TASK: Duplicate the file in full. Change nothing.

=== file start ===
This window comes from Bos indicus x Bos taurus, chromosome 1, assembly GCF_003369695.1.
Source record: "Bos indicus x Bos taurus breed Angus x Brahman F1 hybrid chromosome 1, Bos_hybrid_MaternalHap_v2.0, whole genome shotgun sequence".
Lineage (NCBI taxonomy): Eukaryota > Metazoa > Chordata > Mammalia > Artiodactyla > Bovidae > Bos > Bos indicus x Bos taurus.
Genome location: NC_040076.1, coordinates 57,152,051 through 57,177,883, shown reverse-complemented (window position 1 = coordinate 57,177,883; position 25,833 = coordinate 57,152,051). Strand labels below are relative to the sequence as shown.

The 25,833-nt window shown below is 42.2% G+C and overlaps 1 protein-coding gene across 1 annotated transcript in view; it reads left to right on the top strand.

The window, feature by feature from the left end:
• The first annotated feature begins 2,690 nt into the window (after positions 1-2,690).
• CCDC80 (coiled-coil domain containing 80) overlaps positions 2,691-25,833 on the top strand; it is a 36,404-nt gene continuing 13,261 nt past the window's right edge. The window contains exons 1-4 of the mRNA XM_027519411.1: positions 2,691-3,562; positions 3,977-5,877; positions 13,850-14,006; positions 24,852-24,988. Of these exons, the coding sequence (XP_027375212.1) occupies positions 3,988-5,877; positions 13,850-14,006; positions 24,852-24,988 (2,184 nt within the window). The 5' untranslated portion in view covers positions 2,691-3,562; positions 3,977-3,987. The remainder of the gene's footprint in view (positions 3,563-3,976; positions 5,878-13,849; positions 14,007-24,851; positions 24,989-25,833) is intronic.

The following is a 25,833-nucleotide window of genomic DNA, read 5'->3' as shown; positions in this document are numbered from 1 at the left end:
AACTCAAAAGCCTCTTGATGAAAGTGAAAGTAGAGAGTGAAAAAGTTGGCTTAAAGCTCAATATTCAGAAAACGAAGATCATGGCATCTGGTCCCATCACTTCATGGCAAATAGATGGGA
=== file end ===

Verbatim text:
This window comes from Bos indicus x Bos taurus, chromosome 1, assembly GCF_003369695.1.
Source record: "Bos indicus x Bos taurus breed Angus x Brahman F1 hybrid chromosome 1, Bos_hybrid_MaternalHap_v2.0, whole genome shotgun sequence".
Lineage (NCBI taxonomy): Eukaryota > Metazoa > Chordata > Mammalia > Artiodactyla > Bovidae > Bos > Bos indicus x Bos taurus.
Genome location: NC_040076.1, coordinates 57,152,051 through 57,177,883, shown reverse-complemented (window position 1 = coordinate 57,177,883; position 25,833 = coordinate 57,152,051). Strand labels below are relative to the sequence as shown.

The 25,833-nt window shown below is 42.2% G+C and overlaps 1 protein-coding gene across 1 annotated transcript in view; it reads left to right on the top strand.

The window, feature by feature from the left end:
• The first annotated feature begins 2,690 nt into the window (after positions 1-2,690).
• CCDC80 (coiled-coil domain containing 80) overlaps positions 2,691-25,833 on the top strand; it is a 36,404-nt gene continuing 13,261 nt past the window's right edge. The window contains exons 1-4 of the mRNA XM_027519411.1: positions 2,691-3,562; positions 3,977-5,877; positions 13,850-14,006; positions 24,852-24,988. Of these exons, the coding sequence (XP_027375212.1) occupies positions 3,988-5,877; positions 13,850-14,006; positions 24,852-24,988 (2,184 nt within the window). The 5' untranslated portion in view covers positions 2,691-3,562; positions 3,977-3,987. The remainder of the gene's footprint in view (positions 3,563-3,976; positions 5,878-13,849; positions 14,007-24,851; positions 24,989-25,833) is intronic.

The following is a 25,833-nucleotide window of genomic DNA, read 5'->3' as shown; positions in this document are numbered from 1 at the left end:
AACTCAAAAGCCTCTTGATGAAAGTGAAAGTAGAGAGTGAAAAAGTTGGCTTAAAGCTCAATATTCAGAAAACGAAGATCATGGCATCTGGTCCCATCACTTCATGGCAAATAGATGGGA